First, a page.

A study published in the Journal of the American College of Cardiology (JACC) has detailed a scoring system that can be used to screen for the dual occurrence of aortic stenosis and cardiac amyloidosis
The study, authored by Christian Nitsche from the Division of Cardiology, Department of Medicine II of MedUni Vienna and Vienna General Hospital, Vienna, Austria looked at the coincidence of both diseases in aortic stenosis patients referred for a transcatheter aortic valve implantation (TAVI) procedure, as well as any prognostic implication.
Aortic stenosis is a common heart valve defects, which increases in prevalence with age. Up until now, it has not clear whether patients with cardiac amyloidosis would also benefit from a valve replacement. In this condition, amyloid protein deposits cause the heart muscle to thicken and harden.
Overall, cardiac amyloidosis was detected in one in eight of the 407 aortic stenosis patients examined. Since it is not economically or logistically feasible to carry out a DPD bone scintigraphy scan on all TAVI patients, the study team developed a scoring system based on simple clinical parameters to screen for dual heart disease.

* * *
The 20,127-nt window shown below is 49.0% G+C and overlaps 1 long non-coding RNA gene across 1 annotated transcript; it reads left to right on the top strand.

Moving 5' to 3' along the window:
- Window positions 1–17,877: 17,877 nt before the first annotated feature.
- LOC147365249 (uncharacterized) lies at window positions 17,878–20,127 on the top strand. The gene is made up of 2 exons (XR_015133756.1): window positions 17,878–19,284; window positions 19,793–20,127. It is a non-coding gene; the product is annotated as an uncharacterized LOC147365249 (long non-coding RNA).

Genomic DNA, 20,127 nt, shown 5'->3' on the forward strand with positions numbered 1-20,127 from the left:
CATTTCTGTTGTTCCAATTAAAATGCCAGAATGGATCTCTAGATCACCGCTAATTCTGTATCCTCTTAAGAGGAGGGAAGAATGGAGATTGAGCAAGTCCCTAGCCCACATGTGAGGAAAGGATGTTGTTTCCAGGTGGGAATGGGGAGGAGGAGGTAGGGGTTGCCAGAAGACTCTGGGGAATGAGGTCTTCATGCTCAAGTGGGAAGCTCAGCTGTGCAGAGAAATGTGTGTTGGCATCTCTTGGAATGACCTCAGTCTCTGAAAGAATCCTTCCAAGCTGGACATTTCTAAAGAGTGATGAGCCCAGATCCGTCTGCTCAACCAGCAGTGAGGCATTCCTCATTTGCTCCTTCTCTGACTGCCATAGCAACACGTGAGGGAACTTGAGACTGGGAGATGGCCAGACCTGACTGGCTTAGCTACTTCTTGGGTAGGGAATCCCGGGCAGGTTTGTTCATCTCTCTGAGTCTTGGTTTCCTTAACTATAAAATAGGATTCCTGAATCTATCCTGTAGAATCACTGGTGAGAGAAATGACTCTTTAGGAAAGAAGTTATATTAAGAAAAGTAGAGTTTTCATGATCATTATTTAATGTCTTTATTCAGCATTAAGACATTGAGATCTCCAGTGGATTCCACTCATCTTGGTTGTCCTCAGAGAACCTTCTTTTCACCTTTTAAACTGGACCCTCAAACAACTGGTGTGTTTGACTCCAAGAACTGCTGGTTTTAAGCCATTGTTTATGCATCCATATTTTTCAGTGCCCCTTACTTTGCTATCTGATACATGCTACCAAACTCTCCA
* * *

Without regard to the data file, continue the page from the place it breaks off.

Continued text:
“The scoring system enables us to use simple clinical parameters such as ECG changes, above-average cardiac hypertrophy or existing or operated carpal tunnel syndrome, to predict the probability of concomitant cardiac amyloidosis in aortic stenosis patients, so that they require further investigation using DPD bone scintigraphy,” says lead investigator Nitsche.
The study also found that both aortic stenosis patients with concomitant cardiac amyloidosis and those without this additional heart disease benefit from TAVI. “The results show that the minimally invasive TAVI technique is suitable for both groups. We therefore conclude that TAVI should not be withheld from aortic stenosis patients who also suffer from cardiac amyloidosis,” says Nitsche.
Further studies are required to determine whether the drugs used to treat cardiac amyloidosis improve survival in dual heart disease on top of aortic valve replacement, the study suggests.